Pain of Port Arthur massacre remains

Fencing in a paddock of his 324-hectare cattle farm on the Tasman Peninsula, Neil Noye heard a siren travelling south at high speed.


A couple of minutes later he saw an ambulance and a police car whiz past.

“I thought to myself: `I better find out what’s going on’.”

The news that would greet the then-Tasman Council mayor would change his life, and the lives of those in his small community.

It was April 28, 1996, and just a few kilometres away at the Port Arthur historic site, a gunman had gone on a bloody rampage.

At the time the incident was acknowledged as the world’s worst massacre, with 35 people killed, 23 injured and an untold number of others left emotionally scarred.

“The news that filtered through at first was that six or seven people had been shot,” Mr Noye, now aged 84 and retired, told AAP.

“By that afternoon we were talking to reporters who had got through the cordon, and we were getting the full story.”

A tourism hotspot about 90 minutes drive from Hobart, the picturesque historic site, nestled in a bay, is dotted with convict ruins on a sea of lush grass and well-kept gardens.

Usually the sound of native birds is interrupted only by chatty visitors and the odd maintenance vehicle.

But on this fateful Sunday the peace and quiet was broken by the stark and unfamiliar crack of gunfire.

That was back in the days when visitors could drive into the site and pull up quite close to the attractions, and that’s what Martin Bryant did, before arming himself with a rapid-fire weapon and entering the popular Broad Arrow Cafe.

It was lunch time.

The shooting was indiscriminate: men, women, children of all ages and nationalities.

Carolyn Loughton was shot in the back, her 15-year-old daughter Sarah was shot in the head and killed.

“It was just this immense explosion,” Ms Loughton told SBS of the moment the shooting started.

“I’m seeing bits of the walls coming away and then I saw him with this massive, massive gun up shooting people.”

Countless survivors have told how they played dead on the floor as the gunman stalked his victims.

There are unconfirmed reports Bryant had previously been thrown out of the cafe for trying to sell crayfish to patrons.

On his way to Port Arthur Bryant had stopped at a bed and breakfast property, Seascape, where he killed the owners, David and Sally Martin.

It later emerged the couple had refused Bryant’s request to buy their nearby farm.

Bryant has never offered an explanation for his actions, but there is speculation, including from investigators, that his murders were sparked out of retribution for grievances and others were collateral damage.

Local woman Nanette Mikac had been visiting the historic site that day with daughters Alannah, six, and Madeline, three.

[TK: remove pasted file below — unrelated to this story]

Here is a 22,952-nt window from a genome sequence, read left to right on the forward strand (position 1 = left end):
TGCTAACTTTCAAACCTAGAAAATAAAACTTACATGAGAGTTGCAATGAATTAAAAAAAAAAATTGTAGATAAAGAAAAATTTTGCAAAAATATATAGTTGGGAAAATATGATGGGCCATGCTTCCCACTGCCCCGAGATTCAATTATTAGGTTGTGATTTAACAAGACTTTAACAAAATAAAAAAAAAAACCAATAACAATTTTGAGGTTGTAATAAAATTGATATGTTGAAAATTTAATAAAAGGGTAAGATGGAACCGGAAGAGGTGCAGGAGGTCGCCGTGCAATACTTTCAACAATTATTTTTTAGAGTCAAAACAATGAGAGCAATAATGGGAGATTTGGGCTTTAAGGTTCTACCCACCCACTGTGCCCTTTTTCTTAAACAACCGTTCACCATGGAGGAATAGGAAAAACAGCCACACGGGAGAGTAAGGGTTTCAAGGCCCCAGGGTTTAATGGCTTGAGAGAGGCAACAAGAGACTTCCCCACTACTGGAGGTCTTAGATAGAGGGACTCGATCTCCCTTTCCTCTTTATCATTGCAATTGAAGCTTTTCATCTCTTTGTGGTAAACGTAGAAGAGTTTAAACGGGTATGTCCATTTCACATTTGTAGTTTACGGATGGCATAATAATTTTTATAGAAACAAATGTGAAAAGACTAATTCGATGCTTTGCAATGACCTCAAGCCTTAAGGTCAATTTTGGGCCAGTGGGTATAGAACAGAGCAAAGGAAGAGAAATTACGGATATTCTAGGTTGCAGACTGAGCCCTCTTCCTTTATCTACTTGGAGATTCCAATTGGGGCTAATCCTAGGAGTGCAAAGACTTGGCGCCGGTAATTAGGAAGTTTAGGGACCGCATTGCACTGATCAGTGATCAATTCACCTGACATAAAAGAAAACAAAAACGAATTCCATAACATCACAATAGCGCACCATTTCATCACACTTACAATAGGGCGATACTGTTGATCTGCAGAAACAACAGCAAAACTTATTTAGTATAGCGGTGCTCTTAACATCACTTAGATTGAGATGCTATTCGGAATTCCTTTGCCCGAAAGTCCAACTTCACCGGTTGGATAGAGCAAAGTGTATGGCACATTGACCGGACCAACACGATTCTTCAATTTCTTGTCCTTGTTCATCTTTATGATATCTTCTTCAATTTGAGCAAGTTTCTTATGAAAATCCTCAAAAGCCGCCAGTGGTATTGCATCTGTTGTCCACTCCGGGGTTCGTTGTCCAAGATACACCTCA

As the shootings took place the young mother instinctively led her girls along a road leading away from the site.

Thinking she must have almost made it to safety, Bryant’s yellow Volvo had come along.

The gunman had stepped from his car before shooting dead Ms Mikac and then each of her daughters.

“The Mikac girls, I’d been playing with them on the Saturday night – there was a concert on and their father was in the concert and I was looking after the kids,” Mr Noye said, shaking his head.

“So sad. So very sad.”

As Bryant drove away from the three lifeless bodies the death count stood at 27.

A short time later he shot and killed the four occupants of a car arriving at the historic site, before stealing their BMW.

More people would die and a man was taken hostage as the gunman made his way back to Seascape, where he was holed up for 18 hours.

The police car Mr Noye saw pass his property was just arriving at Port Arthur, but the damage was done.

By the time Bryant emerged, on fire, from the burning Seascape cottage which he had set alight, news had spread around Australia and the world, of mass murder at sleepy Port Arthur.

In the days and weeks that followed the peninsula crawled with reporters.

“I’d get phone calls from BBC London interrupting their live soccer broadcast, to go directly to the `mayor of Tasmania’,” Mr Noye said.

“The more you tried to tell them you weren’t the mayor of Tasmania, the more confused they got.”

Grief counselling was offered to residents as the local economy hit the doldrums.

Then-prime minister John Howard used the massacre to gather support for tighter gun laws, which passed parliament.

Bryant was locked up in Hobart, and questioned by police.

Seven months later a judge ordered he serve 35 life sentences plus hundreds of additional years, without the chance of parole.

He will die in jail.

Many others are serving a life sentence as a result of his actions.

Mr Noye knew eight of the people Bryant killed at Port Arthur.

He will not be attending a commemorative service at the site to mark the 20th anniversary, but appreciates that others want to.

“There are people who have lost loved ones and they are still hurting and this is going to really liven it up again,” he said of the plans for April 28.

“Twenty years on, it is raw.”